5. We told our children that we would pay for four years of college. One went five and one half years, one went four and one went two. The one that went the longest is a teacher. With student teaching and not being able to get into classes, it stretched out. She picked up the cost of the last year and ,unbeknownst to us, racked up more debt on credit cards and loans. I feel that the people who are in 'charge' of guiding these young adults don't have a clue, themselves. Our one son was told a class did not transfer, so he took it again, to the tune of 1,500.00. When asked about it later, a different counselor told him it did transfer. I am so happy that my children are done with college. I think trade school is the better option for many, many people.

  6. Hi Mr HM
    I was watching this today and thought it related quite well to do this post:
    It's by a comedian who seems to have grasped how pointless some college degrees are.
    (I'm not sure how to make this post look less like spam!).

  7. I have worked with a lot of teaching graduates over the years who could not cope with teaching in a classroom. I think there are many people who make great students but who find making the transition into the working environment very hard. However the jobs really aren't there anymore. It is becoming more necessary for people to create their own jobs/businesses. Vocational education is also becoming hugely expensive - I guess that is why some RTO's rely on government funding or co-payments and then are prepared to pass students regardless of whether they are competent or not in order to meet targets. I do think tertiary education is really important, it widens people's perspective and develops critical thinking skills as well as many other benefits - I just don't think that those benefits are economic benefits for the majority of graduates. What we do see though is employers increasing the educational level required of new employees - jobs that only required high school level qualifications ten and 20 years ago now mysteriously require tertiary level education.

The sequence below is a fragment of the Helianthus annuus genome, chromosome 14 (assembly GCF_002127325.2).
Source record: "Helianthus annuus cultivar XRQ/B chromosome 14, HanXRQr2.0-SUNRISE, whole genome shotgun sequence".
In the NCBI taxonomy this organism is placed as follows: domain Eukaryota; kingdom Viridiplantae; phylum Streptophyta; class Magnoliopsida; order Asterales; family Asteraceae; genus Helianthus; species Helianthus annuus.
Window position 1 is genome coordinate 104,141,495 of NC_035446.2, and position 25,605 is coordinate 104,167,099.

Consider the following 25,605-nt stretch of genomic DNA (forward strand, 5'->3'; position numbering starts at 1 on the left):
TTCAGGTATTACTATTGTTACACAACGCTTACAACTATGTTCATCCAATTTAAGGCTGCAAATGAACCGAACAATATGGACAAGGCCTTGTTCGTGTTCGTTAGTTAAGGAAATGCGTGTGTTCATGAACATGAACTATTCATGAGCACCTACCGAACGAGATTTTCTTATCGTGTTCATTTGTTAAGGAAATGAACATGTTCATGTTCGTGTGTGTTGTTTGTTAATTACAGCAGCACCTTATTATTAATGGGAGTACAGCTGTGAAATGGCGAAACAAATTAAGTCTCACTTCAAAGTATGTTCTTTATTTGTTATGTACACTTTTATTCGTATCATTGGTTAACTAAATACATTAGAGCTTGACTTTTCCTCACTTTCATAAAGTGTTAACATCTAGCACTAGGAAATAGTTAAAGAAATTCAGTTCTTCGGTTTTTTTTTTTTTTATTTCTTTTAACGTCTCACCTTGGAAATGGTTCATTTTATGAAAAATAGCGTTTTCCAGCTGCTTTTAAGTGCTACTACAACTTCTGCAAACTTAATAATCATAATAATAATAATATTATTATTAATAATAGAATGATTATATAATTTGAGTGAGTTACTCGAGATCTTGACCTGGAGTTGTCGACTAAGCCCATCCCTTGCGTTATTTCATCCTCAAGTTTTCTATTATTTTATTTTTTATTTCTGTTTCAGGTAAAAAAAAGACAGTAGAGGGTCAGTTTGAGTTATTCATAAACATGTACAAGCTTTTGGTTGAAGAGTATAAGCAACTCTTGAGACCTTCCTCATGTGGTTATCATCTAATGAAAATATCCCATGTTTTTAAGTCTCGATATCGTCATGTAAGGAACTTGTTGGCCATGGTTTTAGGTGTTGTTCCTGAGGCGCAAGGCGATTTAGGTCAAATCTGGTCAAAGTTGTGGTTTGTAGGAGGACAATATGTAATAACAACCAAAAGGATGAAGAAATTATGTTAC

8. If you are fortunate enough to land a job after Uni, it's the conditions that end up getting you. I know people who go for employment which doesn't require their degree, simply because it offered better conditions for family life.

    Unlike our day though, Uni students aren't allowed unemployment benefits anymore, if they can't land a job. So they have to do jobs no-one else will, just to pay the bills.